Elon Musk fears “summoning the demon” with AI
27 Oct 2014
Though a leading advocate of cars smart enough to park and drive themselves, Tesla Motors chief Elon Musk has strong reservations about artificial intelligence, CNET reports.
"With artificial intelligence, we are summoning the demon," Musk said last week at the MIT Aeronautics and Astronautics Department's 2014 Centennial Symposium. "You know all those stories where there's the guy with the pentagram and the holy water and he's like... yeah, he's sure he can control the demon, [but] it doesn't work out."
This has emerged as the recurring theme in Musk's public comments, and each time he warns about the foreboding potential of artificial intelligence he sounds even grimmer.
In June, Musk raised the spectre of the "Terminator" franchise, saying that he invested in companies working on artificial intelligence in order to keep an eye on the technology.
In August, reiterating his concerns in a tweet, he wrote that AI was "potentially more dangerous than nukes." He said a few weeks ago, in a half-joking manner that a future AI system tasked with eliminating spam might decide that the best way to accomplish the task was to eliminate humans.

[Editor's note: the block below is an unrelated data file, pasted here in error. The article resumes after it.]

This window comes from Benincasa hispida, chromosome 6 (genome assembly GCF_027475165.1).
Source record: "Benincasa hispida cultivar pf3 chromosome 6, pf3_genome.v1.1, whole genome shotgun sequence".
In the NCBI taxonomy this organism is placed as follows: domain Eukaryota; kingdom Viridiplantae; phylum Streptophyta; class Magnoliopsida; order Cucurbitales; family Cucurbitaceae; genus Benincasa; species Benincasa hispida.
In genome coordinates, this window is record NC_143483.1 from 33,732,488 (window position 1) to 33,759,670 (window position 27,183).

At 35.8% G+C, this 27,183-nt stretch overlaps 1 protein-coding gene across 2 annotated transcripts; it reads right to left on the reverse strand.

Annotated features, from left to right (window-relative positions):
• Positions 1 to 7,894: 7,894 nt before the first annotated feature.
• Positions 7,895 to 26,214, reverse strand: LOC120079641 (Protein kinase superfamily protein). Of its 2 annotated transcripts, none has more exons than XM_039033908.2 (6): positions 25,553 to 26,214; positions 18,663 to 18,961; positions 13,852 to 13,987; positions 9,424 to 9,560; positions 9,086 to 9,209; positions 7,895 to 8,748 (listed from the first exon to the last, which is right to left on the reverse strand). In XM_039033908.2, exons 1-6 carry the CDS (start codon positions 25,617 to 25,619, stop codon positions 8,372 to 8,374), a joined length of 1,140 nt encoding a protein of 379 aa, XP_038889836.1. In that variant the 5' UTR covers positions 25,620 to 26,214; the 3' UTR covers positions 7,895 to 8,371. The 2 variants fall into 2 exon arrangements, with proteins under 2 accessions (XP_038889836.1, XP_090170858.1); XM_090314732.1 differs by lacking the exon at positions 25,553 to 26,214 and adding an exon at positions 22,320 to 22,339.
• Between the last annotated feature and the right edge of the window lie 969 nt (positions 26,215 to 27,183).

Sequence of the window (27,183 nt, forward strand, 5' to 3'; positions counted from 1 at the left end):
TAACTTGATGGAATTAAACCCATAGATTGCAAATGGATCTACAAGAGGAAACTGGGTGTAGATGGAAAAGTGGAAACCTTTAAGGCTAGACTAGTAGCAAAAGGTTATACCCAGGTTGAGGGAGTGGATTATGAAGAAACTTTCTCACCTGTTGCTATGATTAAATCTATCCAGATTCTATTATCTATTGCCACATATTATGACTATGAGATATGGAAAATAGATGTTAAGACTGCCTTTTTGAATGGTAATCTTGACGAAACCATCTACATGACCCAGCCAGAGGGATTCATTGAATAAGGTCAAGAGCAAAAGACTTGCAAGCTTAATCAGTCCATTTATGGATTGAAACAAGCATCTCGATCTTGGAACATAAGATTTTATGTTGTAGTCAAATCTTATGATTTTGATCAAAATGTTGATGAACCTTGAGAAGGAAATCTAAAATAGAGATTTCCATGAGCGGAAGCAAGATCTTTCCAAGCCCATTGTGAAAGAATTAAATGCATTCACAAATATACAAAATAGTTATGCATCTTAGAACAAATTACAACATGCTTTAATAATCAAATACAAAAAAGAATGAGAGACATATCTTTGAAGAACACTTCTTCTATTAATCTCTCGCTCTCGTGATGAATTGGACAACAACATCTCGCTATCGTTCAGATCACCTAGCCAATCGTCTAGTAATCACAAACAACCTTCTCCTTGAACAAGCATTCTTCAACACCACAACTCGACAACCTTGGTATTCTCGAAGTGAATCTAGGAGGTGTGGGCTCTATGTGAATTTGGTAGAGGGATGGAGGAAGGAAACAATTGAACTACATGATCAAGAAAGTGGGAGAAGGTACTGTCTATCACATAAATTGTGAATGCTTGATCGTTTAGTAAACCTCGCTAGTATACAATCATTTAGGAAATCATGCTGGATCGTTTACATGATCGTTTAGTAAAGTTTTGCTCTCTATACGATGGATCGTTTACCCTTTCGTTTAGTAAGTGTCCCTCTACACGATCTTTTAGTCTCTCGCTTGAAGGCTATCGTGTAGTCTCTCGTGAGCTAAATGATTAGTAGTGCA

"If I were to guess at what our biggest existential threat is, it's probably that," he said, referring to artificial intelligence. "I'm increasingly inclined to think there should be some regulatory oversight, maybe at the national and international level just to make sure that we don't do something very foolish."
Meanwhile, the online edition of Atlanata Journal-Constotution, ajc.com, reported that Musk's concern was somewhat timely - AI research had hit a new wave of popularity among big tech companies, with Google acquiring two artificial intelligence companies, adding to its growing stable of AI researchers.
Also Facebook founder Mark Zuckerberg is on record saying artificial intelligence formed a key part of Facebook's mission.
However, despite smarter and smarter computer algorithms, most experts still believe AI development was a long way off. According to a recent Computerworld article that noted that there had been much development on specific aspects of AI, other pieces of the puzzle had not seen any recent progress.
Musk's MIT talk focused mostly on space exploration and Mars. He dwelt at length on the problems and potential solutions around a colony on Mars, saying humanity's survival hinged on becoming a "multi-planet species."